As well as talking about mortgage stress, the panel will focus on the difficulties that families in my electorate are facing with renting. I am glad that Brij Datt from the South West Sydney Tenants Advice and Advocacy Service will be on the panel to provide advice to people that are really struggling with rental stress. Can I take this opportunity to place on record my thanks to the local press in my area, both the Fairfield Advance and the Fairfield Champion, for the support they have shown in promoting this event and bringing it to the attention of people that need this support. I also thank the Bankstown-Canterbury Torch newspaper for the support they showed for the forum that I held earlier this year in Bankstown and for the support they are showing for this event in Cabramatta. The front page of the Bankstown-Canterbury Torch newspaper today says ‘Rent spike: forum offers specialist rental stress advice’. You cannot do these things alone. You cannot get the information that is necessary for people to take action to get practical advice without the help of the mass media. My local newspapers have been extremely helpful in that regard, and I thank them most profusely.

When we find ourselves in financial difficulty, it is hard to speak up and it is hard to get help. That is why this event will also include stalls set up in the foyer to allow people one-on-one to get specialist help. There will be about 10 organisations that will hold stalls next week. They include Creating Links, Wesley Mission Credit Line, the Smith Family, Financial Services Union, the Salvation Army, the Office of Fair Trading in New South Wales, Legal Aid, the New South Wales Department of Housing, Centrelink and the South West Sydney Tenants Advice and Advocacy Service.

The theme of the day is ‘Don’t wait until it’s too late to get help’. What I hear all the time when I talk to counsellors and experts in this area is that people wait until it is too late to get help. For those who have a mortgage it might be waiting until the sheriff knocks at the door or the bank forecloses. For those people who rent it might be that they wait until they get the knock at the door asking them to leave immediately. My message today and the message that will be conveyed to all who come along next Tuesday is: don’t wait until it’s too late to get help; there are plenty of people out there who can help to provide you with free and independent advice. Many of those people will be there on the day.

If one local family struggling to pay the rent or the mortgage is put in contact at this event with a person or an organisation who can help them then it will be a success. That is what happened at the last housing stress information night that I held. A woman named Sophia Helene came along. She was just about to start work as a real estate agent. She came along because she wanted to learn a little bit more about the housing market and her potential clients. But, while she listened to the panellists speak that night, she realised that she could do with a little bit of help herself. At the end of the night, she went up to the Smith Family stall in the foyer and she spoke to a bloke named Gary Ingels. That night she signed up for a free budgeting course from the Smith Family.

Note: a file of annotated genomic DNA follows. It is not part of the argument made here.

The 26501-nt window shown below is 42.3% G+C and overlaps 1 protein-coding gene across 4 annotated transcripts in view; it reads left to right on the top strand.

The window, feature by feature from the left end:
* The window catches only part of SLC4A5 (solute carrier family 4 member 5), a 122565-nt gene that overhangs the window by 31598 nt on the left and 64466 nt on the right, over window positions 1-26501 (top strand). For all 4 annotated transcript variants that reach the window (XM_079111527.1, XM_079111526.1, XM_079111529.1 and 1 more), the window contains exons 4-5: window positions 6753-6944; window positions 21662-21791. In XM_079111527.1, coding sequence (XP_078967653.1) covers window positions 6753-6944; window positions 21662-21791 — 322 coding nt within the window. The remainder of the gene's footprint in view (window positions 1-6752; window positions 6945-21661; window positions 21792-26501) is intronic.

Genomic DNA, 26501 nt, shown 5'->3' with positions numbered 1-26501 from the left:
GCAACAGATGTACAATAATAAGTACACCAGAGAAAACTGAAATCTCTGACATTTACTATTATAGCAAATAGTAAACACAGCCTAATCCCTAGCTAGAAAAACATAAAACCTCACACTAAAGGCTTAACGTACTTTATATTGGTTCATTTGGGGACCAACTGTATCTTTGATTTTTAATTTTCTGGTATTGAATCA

Sophia and her husband have been working with Gary since then to improve their financial situation and ease the mortgage stress that they are currently under. I ran into Sophia a couple of weeks ago in the street and she gave me a big hug. She said that she had come along to the forum not realising that she could benefit from the information that was being offered that night. But the information she received changed her life and put her financial situation back on track. She was extremely grateful. I said: ‘It wasn’t me that provided that help; it was the experts that were on the stage. The politician just provides the opportunity. By putting someone in need in touch with people who can provide that help, assistance and practical advice, I can do a good thing.’ I recommend it to all members of this House.

Sophia is coming along next Tuesday. I have asked her to come along and she has been very willing to do that. She will speak as well at the forum and tell others to seek help before it is too late, before they get into deeper financial trouble. I hope people take this opportunity to seek help before it is too late. Just as the problem of rental affordability was not created overnight, it will not be solved straightaway. The National Rental Affordability Scheme is a long-term solution that will, in time, address the need for affordable rental accommodation in our community. I hope it makes a difference because no place needs it more than my electorate of Blaxland. I commend the bills to the House.’